Thayne McCombs and Dr. Joseph Ward Moody, Physics and Astronomy
The ROVOR observatory is a robotic, remotely controlled telescope in Delta, Utah. Since it is remotely controlled and semi-automated, it produces a very large amount of raw data. Unfortunately it took much longer to process and analyze the data than to acquire it, and, therefore, we had a backlog of over two years of data that was waiting to be processed. This delay in analyzing data was detrimental to monitoring projects because without the analysis of recent data it is dicult to determine the most interesting targets to observe.
Producing a graph of how an object’s luminosity changes with time from raw images requires a number of steps, including zero correction, dark correction, at correction, astrometric solution, and photometry. Much of this process can be automated. However, traditionally, each step is performed manually using a software package called IRAF which is somewhat clumsy to automate, and time consuming to use. The ROVOR project would greatly bene t from a more ecient method of processing data. My objective was to develop software which would automate as much of the data reduction process as possible, and provide an easy to use interface for the parts which required human intervention. The software should also be able to run on the observatory site, and eventually be triggered by software that controls the telescope itself.
Since the reduction software needed to be located on the ROVOR site, and accessed from BYU campus, it seemed natural to use a web interface to interact with the software. However, the local system should also be able to access the reduction routines directly. As such, we decided to separate the logic related to the reduction into an independent library, which the web interface utilized. However, the full power of the reduction could still be accessed by outside scripts without needing the web interface.
Python was a natural choice for the language because there were already libraries for manip- ulating astronomical images, and integrating with IRAF.We also used the Django framework to facilitate development of the web interface using Python. Zero, Dark, and Flat correction are relatively straightforward arithmetic operations on the pixels of the images, which we performed directly using the py ts and numpy libraries. For the astrometric solution, we decided on astrometry.net which automatically solves for the true position of the image. However, we needed to parse the headers of the image in order to determine an initial guess. Finally, for photometry, IRAF was the best resource available, and used its PSF tting routines for photometry. However, we were able to automate the determination of all the parameters which greatly reduce the amount of human time needed to perform that step. To integrate with the IRAF software we used PyRAF, which allows python to call IRAF routines directly.
The processed data needed to be separated based on target and lter. This information is stored in the headers of the images, and when photometry is actually performed for a night of observations, we separate the images into categories for each unique combination of lter and target. Then for each combination it produces a separate light curve.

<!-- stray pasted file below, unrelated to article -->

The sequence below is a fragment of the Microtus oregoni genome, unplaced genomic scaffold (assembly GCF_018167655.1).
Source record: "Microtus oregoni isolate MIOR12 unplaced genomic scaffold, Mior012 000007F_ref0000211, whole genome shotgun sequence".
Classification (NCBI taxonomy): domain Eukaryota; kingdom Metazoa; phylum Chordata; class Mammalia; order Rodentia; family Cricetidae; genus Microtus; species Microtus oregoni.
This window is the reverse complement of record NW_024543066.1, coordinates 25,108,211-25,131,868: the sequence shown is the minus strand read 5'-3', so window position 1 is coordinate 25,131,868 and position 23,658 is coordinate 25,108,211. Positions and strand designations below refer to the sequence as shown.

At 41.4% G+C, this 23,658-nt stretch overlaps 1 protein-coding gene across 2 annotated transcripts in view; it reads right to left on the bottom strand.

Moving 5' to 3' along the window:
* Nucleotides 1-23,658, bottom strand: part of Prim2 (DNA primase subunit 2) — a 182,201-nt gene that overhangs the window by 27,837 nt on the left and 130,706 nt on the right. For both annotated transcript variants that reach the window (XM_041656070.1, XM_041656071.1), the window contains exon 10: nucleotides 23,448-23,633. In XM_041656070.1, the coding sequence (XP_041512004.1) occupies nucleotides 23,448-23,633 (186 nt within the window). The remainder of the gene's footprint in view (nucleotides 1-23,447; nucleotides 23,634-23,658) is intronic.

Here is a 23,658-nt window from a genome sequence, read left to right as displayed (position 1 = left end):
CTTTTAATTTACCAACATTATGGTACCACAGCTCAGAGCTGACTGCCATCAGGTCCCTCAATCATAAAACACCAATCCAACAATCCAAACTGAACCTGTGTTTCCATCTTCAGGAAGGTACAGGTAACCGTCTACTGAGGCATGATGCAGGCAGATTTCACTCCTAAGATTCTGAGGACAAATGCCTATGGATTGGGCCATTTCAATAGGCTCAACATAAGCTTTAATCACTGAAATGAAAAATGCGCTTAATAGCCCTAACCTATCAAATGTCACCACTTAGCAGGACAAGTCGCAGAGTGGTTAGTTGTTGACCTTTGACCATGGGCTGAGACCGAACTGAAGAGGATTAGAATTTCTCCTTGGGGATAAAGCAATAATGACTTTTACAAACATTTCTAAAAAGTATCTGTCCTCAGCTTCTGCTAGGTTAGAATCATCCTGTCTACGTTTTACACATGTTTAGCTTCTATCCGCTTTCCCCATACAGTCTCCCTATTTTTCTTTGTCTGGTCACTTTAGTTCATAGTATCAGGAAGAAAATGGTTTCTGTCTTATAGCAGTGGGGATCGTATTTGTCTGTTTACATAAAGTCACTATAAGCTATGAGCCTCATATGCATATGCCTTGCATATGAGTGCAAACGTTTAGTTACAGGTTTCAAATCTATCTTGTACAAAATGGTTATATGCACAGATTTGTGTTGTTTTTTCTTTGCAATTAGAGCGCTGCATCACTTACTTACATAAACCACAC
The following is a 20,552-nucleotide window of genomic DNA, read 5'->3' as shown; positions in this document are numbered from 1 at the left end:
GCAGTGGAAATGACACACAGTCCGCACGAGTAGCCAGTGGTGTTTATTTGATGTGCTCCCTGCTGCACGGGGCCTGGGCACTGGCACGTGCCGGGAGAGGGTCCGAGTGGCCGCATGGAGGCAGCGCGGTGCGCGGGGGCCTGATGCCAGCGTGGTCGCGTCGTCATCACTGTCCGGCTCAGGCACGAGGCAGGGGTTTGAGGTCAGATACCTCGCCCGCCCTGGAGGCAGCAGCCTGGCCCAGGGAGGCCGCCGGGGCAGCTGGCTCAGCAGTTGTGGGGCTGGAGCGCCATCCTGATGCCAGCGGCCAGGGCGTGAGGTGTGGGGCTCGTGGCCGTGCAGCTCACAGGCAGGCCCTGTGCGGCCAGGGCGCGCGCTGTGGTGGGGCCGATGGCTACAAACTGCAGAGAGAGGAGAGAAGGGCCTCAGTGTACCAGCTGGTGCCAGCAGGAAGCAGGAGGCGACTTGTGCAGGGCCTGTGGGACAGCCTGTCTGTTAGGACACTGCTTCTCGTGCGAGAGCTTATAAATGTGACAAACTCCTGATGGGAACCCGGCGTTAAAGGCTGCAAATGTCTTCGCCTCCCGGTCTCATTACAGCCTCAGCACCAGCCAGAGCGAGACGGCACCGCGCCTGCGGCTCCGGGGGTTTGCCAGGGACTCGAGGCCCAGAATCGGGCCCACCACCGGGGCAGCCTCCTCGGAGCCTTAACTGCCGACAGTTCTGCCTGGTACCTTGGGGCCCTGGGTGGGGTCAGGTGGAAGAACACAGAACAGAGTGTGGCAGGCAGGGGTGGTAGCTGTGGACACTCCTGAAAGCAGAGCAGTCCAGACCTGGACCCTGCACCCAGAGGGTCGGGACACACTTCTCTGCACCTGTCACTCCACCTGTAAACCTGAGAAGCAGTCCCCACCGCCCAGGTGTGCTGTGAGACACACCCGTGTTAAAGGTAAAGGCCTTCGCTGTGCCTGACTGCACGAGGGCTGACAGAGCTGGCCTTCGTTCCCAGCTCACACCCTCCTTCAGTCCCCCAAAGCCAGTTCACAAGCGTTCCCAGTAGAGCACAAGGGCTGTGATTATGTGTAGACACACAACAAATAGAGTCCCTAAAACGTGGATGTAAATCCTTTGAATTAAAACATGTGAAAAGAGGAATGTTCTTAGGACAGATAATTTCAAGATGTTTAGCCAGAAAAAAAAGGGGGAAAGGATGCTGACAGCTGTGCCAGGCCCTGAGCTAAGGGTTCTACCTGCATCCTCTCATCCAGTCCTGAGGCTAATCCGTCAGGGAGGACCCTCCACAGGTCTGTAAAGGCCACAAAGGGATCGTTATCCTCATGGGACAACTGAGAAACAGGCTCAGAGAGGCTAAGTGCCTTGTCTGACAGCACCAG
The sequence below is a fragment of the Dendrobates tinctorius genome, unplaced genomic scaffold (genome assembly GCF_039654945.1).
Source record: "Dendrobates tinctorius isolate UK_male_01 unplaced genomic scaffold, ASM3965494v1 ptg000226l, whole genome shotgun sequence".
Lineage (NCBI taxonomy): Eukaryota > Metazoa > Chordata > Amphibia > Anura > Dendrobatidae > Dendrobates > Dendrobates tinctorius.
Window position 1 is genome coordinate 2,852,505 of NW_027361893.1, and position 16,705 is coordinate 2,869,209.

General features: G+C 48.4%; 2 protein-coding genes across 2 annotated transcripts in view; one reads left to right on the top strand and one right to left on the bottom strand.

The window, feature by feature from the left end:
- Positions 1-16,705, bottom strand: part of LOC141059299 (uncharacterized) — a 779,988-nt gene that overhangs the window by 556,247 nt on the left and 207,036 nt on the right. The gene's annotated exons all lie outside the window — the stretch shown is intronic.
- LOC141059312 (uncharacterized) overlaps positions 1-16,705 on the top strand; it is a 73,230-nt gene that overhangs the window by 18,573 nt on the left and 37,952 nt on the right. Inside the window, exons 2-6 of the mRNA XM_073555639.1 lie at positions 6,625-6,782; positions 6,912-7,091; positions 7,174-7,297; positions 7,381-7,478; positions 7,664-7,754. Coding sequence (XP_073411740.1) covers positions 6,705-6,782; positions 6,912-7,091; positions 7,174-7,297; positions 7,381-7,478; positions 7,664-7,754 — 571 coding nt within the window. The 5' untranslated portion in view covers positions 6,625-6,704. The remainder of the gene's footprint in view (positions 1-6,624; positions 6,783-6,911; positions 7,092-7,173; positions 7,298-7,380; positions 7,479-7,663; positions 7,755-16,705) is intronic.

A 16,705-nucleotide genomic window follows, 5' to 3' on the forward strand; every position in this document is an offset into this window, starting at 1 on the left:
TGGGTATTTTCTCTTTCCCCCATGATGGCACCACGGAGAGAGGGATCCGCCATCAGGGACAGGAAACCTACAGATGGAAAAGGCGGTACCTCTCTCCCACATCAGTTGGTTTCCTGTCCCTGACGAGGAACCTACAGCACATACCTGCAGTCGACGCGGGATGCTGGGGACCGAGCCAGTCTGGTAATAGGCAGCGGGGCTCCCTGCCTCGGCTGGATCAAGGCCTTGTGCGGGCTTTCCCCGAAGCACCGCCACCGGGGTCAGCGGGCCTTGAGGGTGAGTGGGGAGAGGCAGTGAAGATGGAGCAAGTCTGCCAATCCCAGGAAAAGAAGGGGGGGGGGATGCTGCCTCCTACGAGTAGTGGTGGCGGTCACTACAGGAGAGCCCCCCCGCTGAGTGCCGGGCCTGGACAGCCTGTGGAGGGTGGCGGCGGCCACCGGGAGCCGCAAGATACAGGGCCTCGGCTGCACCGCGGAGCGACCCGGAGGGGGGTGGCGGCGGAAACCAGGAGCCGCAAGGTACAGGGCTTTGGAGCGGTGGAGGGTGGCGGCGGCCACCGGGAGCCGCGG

The web interface uses a Model-View-Controller design which separates the logic for display information and forms from the logic that processes information and stores data. In addition to forms which allowed the user to manually control some aspects of the reduction, we created mechanisms for a login system and for browsing a section of the le system where images are stored.
We developed a system which automates most of the data reduction process for astronomical images. Although it is optimized for the ROVOR observatory, it could be relatively easily adjusted to work for any observatory that performs photometric observations. It produces output of comparable quality to data reduced manually with signi cantly less e ort.
The software we developed noticeably increases productivity for researches on the ROVOR team by automating a large portion of the data reduction process. In addition, the web inter- face is much simpler than the command line interface of IRAF, and therefore decreases the learning curve before a student can provide meaningful contribution to the research group. However, this software is just the rst step in fully automating the ROVOR observatory. The next project is to further automate the telescope’s operation so that only a list of targets must be supplied for each nights observations. Such a system could automatically begin the reduction process after the nights observations are complete.
We have developed software which automates a signi cant portion of the data reduction pipeline for the ROVOR observatory, and provides an easy-to-use interface to use it. This software could be adapted for other observatories, and can be automatically invoked by the same software that controls the telescope. It’s online interface also makes it easy to use remotely.